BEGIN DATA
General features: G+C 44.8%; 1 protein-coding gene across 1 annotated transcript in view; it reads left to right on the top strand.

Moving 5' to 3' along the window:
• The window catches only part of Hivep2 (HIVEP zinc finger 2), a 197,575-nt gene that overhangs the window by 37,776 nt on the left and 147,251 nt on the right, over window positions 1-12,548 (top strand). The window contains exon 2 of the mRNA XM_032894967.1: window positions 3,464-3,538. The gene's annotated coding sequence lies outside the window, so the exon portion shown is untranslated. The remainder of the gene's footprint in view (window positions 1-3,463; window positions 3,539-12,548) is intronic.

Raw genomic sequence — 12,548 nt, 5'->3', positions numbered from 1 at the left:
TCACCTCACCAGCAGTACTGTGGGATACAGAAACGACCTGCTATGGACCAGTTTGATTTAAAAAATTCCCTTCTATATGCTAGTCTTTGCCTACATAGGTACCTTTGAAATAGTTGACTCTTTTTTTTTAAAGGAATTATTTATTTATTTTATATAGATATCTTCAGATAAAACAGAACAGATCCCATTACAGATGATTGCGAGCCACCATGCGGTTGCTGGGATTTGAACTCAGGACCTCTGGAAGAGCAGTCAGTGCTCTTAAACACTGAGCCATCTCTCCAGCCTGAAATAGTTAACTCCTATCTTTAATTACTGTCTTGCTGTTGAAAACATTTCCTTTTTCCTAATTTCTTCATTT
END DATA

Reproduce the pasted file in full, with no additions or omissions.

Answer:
General features: G+C 44.8%; 1 protein-coding gene across 1 annotated transcript in view; it reads left to right on the top strand.

Moving 5' to 3' along the window:
• The window catches only part of Hivep2 (HIVEP zinc finger 2), a 197,575-nt gene that overhangs the window by 37,776 nt on the left and 147,251 nt on the right, over window positions 1-12,548 (top strand). The window contains exon 2 of the mRNA XM_032894967.1: window positions 3,464-3,538. The gene's annotated coding sequence lies outside the window, so the exon portion shown is untranslated. The remainder of the gene's footprint in view (window positions 1-3,463; window positions 3,539-12,548) is intronic.

Raw genomic sequence — 12,548 nt, 5'->3', positions numbered from 1 at the left:
TCACCTCACCAGCAGTACTGTGGGATACAGAAACGACCTGCTATGGACCAGTTTGATTTAAAAAATTCCCTTCTATATGCTAGTCTTTGCCTACATAGGTACCTTTGAAATAGTTGACTCTTTTTTTTTAAAGGAATTATTTATTTATTTTATATAGATATCTTCAGATAAAACAGAACAGATCCCATTACAGATGATTGCGAGCCACCATGCGGTTGCTGGGATTTGAACTCAGGACCTCTGGAAGAGCAGTCAGTGCTCTTAAACACTGAGCCATCTCTCCAGCCTGAAATAGTTAACTCCTATCTTTAATTACTGTCTTGCTGTTGAAAACATTTCCTTTTTCCTAATTTCTTCATTT